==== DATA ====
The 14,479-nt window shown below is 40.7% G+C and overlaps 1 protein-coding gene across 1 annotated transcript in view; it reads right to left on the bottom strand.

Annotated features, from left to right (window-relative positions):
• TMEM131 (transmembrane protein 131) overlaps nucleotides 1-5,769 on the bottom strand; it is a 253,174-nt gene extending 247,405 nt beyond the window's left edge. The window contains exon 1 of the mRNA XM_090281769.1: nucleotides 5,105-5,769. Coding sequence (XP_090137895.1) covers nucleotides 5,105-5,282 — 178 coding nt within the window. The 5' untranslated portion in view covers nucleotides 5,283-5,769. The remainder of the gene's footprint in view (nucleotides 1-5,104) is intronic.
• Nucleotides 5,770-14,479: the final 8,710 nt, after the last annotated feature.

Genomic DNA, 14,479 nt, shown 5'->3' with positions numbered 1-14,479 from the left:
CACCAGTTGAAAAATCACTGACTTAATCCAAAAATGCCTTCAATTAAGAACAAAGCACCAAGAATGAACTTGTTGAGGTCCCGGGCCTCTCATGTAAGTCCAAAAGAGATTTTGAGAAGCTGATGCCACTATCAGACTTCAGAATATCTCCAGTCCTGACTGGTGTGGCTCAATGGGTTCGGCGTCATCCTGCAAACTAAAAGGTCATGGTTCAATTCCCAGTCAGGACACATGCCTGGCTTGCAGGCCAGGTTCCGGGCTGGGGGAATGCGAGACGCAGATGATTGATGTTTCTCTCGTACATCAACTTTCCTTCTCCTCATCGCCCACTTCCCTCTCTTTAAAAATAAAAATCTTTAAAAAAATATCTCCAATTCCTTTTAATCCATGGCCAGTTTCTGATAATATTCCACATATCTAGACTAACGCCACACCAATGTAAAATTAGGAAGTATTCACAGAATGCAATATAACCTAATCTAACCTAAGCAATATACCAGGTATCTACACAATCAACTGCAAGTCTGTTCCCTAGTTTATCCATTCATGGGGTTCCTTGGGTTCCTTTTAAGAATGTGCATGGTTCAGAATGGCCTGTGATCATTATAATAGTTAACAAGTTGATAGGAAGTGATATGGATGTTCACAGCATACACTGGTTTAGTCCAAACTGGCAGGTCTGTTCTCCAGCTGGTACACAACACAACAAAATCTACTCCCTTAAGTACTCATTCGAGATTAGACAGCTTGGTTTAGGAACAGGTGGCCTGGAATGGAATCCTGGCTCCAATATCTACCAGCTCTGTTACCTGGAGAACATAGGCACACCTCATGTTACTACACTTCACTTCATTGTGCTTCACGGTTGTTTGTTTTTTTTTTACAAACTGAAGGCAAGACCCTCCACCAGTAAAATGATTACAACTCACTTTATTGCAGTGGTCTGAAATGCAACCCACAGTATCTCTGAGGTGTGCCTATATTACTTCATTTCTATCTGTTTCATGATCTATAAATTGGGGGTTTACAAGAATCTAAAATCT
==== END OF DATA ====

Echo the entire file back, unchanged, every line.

The 14,479-nt window shown below is 40.7% G+C and overlaps 1 protein-coding gene across 1 annotated transcript in view; it reads right to left on the bottom strand.

Annotated features, from left to right (window-relative positions):
• TMEM131 (transmembrane protein 131) overlaps nucleotides 1-5,769 on the bottom strand; it is a 253,174-nt gene extending 247,405 nt beyond the window's left edge. The window contains exon 1 of the mRNA XM_090281769.1: nucleotides 5,105-5,769. Coding sequence (XP_090137895.1) covers nucleotides 5,105-5,282 — 178 coding nt within the window. The 5' untranslated portion in view covers nucleotides 5,283-5,769. The remainder of the gene's footprint in view (nucleotides 1-5,104) is intronic.
• Nucleotides 5,770-14,479: the final 8,710 nt, after the last annotated feature.

Genomic DNA, 14,479 nt, shown 5'->3' with positions numbered 1-14,479 from the left:
CACCAGTTGAAAAATCACTGACTTAATCCAAAAATGCCTTCAATTAAGAACAAAGCACCAAGAATGAACTTGTTGAGGTCCCGGGCCTCTCATGTAAGTCCAAAAGAGATTTTGAGAAGCTGATGCCACTATCAGACTTCAGAATATCTCCAGTCCTGACTGGTGTGGCTCAATGGGTTCGGCGTCATCCTGCAAACTAAAAGGTCATGGTTCAATTCCCAGTCAGGACACATGCCTGGCTTGCAGGCCAGGTTCCGGGCTGGGGGAATGCGAGACGCAGATGATTGATGTTTCTCTCGTACATCAACTTTCCTTCTCCTCATCGCCCACTTCCCTCTCTTTAAAAATAAAAATCTTTAAAAAAATATCTCCAATTCCTTTTAATCCATGGCCAGTTTCTGATAATATTCCACATATCTAGACTAACGCCACACCAATGTAAAATTAGGAAGTATTCACAGAATGCAATATAACCTAATCTAACCTAAGCAATATACCAGGTATCTACACAATCAACTGCAAGTCTGTTCCCTAGTTTATCCATTCATGGGGTTCCTTGGGTTCCTTTTAAGAATGTGCATGGTTCAGAATGGCCTGTGATCATTATAATAGTTAACAAGTTGATAGGAAGTGATATGGATGTTCACAGCATACACTGGTTTAGTCCAAACTGGCAGGTCTGTTCTCCAGCTGGTACACAACACAACAAAATCTACTCCCTTAAGTACTCATTCGAGATTAGACAGCTTGGTTTAGGAACAGGTGGCCTGGAATGGAATCCTGGCTCCAATATCTACCAGCTCTGTTACCTGGAGAACATAGGCACACCTCATGTTACTACACTTCACTTCATTGTGCTTCACGGTTGTTTGTTTTTTTTTTACAAACTGAAGGCAAGACCCTCCACCAGTAAAATGATTACAACTCACTTTATTGCAGTGGTCTGAAATGCAACCCACAGTATCTCTGAGGTGTGCCTATATTACTTCATTTCTATCTGTTTCATGATCTATAAATTGGGGGTTTACAAGAATCTAAAATCT